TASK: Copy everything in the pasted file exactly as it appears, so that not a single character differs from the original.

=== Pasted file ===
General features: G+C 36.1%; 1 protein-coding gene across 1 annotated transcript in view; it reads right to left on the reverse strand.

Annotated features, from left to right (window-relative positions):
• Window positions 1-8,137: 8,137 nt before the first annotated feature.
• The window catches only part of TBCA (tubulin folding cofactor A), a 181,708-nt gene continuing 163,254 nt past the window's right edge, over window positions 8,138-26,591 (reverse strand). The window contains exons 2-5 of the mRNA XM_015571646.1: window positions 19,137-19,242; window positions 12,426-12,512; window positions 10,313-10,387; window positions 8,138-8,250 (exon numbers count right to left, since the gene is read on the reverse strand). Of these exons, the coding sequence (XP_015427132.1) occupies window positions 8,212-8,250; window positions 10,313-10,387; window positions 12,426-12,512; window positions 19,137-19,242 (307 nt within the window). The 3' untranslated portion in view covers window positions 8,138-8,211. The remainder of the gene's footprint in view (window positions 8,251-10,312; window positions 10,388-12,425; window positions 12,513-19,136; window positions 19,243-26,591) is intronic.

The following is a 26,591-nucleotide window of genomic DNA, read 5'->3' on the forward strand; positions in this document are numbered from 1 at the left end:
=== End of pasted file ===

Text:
General features: G+C 36.1%; 1 protein-coding gene across 1 annotated transcript in view; it reads right to left on the reverse strand.

Annotated features, from left to right (window-relative positions):
• Window positions 1-8,137: 8,137 nt before the first annotated feature.
• The window catches only part of TBCA (tubulin folding cofactor A), a 181,708-nt gene continuing 163,254 nt past the window's right edge, over window positions 8,138-26,591 (reverse strand). The window contains exons 2-5 of the mRNA XM_015571646.1: window positions 19,137-19,242; window positions 12,426-12,512; window positions 10,313-10,387; window positions 8,138-8,250 (exon numbers count right to left, since the gene is read on the reverse strand). Of these exons, the coding sequence (XP_015427132.1) occupies window positions 8,212-8,250; window positions 10,313-10,387; window positions 12,426-12,512; window positions 19,137-19,242 (307 nt within the window). The 3' untranslated portion in view covers window positions 8,138-8,211. The remainder of the gene's footprint in view (window positions 8,251-10,312; window positions 10,388-12,425; window positions 12,513-19,136; window positions 19,243-26,591) is intronic.

The following is a 26,591-nucleotide window of genomic DNA, read 5'->3' on the forward strand; positions in this document are numbered from 1 at the left end: